The second part of the check-in is about planning ahead - getting students to start thinking about the next semester.  If you are unaware, Priority Registration is a period just after mid-semester when students can begin registering for the next semester’s classes.  In general, the longer a student has been at Suffolk, the earlier the registration date - this gives students with fewer semesters left the first crack at registering for the courses they need.  Students can check this date by logging in to MySCCC, clicking the “My Courses” tab, then “View My Holds”.

I encourage my students to have a schedule ready before their registration date so they can jump on the classes they want.  Wait too long and the class may fill (or be canceled) and there’s no waitlist system for courses at Suffolk so it’s hit or miss as to whether a seat will open up.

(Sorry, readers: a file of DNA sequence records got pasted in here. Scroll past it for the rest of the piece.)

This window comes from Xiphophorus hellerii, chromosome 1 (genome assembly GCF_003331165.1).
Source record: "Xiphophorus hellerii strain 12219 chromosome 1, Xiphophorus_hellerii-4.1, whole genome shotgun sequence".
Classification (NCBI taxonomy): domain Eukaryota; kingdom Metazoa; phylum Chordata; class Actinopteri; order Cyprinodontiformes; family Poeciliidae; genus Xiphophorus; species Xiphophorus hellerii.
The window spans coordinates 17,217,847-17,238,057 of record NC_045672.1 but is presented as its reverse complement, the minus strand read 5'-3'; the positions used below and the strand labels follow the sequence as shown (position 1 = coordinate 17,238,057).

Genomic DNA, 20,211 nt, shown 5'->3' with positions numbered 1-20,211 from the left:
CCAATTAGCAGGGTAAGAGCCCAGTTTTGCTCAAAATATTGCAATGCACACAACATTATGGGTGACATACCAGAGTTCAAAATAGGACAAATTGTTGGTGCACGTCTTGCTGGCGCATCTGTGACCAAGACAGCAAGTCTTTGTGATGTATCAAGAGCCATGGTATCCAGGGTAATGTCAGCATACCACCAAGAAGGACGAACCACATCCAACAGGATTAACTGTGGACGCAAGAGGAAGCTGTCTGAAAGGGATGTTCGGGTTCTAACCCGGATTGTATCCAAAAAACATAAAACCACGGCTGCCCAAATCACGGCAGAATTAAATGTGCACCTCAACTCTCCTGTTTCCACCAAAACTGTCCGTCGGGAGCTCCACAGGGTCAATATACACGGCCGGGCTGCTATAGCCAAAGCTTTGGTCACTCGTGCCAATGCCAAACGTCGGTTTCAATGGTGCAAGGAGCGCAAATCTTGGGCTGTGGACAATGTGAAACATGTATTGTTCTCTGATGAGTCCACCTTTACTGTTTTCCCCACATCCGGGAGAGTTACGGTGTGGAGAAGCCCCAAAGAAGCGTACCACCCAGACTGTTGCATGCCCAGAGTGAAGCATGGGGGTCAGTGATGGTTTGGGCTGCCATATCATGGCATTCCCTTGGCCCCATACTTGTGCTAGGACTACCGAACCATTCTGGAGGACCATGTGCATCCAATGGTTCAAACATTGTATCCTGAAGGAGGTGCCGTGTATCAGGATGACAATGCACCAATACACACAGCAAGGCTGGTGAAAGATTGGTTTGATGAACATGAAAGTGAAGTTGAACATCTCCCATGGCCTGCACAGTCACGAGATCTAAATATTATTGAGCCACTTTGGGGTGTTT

Advising can be a little intimidating, especially for new faculty.  After all, how can you guide a student through the intricacies of Suffolk when you just got here yourself?  To you, I have two pieces of advice:

First, fear not.  Advising is actually one of the best ways to learn about courses, requirements and programs at the College that you’re not already familiar with.  There are also plenty of resources available to help faculty with advising - from your FA faculty mentor to the Academic Advising and Mentoring Centers.  Although the AAMCs may seem like another service for students, they’re also very much for faculty.  Check out the brand new AAMC Short Guide - a brief how-to for faculty advising and mentoring.  It’s available at every AAMC, on the Virtual Learning Commons and via the Title III Project home page.  The guide also includes a veritable gold mine of contact info for College programs and offices.  Don’t know the answer?  Just call someone and ask!